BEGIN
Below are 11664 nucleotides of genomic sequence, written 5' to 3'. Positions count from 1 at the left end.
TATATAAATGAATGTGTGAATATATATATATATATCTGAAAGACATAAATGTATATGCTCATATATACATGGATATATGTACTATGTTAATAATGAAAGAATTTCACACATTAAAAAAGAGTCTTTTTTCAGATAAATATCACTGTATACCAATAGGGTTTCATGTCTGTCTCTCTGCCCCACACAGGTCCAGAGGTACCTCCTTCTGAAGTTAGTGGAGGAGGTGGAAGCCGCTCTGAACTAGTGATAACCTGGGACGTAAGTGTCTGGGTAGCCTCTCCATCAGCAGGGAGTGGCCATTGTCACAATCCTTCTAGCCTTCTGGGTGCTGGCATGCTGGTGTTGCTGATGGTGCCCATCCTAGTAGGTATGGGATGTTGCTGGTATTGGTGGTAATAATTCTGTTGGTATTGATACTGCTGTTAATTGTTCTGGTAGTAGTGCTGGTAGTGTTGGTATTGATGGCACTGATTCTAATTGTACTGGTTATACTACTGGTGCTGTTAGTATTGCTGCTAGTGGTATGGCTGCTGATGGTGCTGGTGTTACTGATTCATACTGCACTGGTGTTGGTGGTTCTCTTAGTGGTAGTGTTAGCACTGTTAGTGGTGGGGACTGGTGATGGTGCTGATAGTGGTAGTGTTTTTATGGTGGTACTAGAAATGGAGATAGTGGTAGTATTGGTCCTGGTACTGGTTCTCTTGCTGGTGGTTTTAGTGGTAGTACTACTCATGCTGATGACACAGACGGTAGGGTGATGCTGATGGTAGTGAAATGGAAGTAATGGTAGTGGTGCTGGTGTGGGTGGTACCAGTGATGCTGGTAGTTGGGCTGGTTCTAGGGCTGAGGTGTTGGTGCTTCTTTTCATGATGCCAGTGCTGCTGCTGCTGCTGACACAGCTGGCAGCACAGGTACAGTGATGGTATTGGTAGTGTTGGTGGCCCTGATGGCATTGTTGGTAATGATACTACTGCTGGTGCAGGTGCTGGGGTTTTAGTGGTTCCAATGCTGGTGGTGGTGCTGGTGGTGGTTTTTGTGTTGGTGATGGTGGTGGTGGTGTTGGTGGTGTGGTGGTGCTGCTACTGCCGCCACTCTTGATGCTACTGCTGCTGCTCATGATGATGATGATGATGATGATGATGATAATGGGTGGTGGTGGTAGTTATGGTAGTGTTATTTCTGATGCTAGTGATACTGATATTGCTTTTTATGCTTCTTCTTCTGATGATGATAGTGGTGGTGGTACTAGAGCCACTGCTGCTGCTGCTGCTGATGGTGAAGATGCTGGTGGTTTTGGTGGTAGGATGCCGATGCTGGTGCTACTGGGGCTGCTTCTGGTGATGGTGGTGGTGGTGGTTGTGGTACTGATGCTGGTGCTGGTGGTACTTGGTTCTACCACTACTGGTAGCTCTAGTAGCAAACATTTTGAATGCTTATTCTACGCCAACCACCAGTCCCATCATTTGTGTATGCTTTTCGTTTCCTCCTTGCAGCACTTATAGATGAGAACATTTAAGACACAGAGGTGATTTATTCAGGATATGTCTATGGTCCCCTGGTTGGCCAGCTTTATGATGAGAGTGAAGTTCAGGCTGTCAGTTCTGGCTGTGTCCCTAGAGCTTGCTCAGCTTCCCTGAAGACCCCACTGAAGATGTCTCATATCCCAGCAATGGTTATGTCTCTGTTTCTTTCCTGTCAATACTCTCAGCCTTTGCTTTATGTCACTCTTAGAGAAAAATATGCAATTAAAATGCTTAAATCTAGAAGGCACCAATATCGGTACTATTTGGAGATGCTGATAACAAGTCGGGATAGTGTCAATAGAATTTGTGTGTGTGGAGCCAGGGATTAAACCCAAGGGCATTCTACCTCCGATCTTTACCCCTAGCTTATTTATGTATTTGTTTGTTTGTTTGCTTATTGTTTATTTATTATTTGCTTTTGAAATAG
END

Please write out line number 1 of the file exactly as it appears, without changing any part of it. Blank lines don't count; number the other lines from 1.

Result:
Below are 11664 nucleotides of genomic sequence, written 5' to 3'. Positions count from 1 at the left end.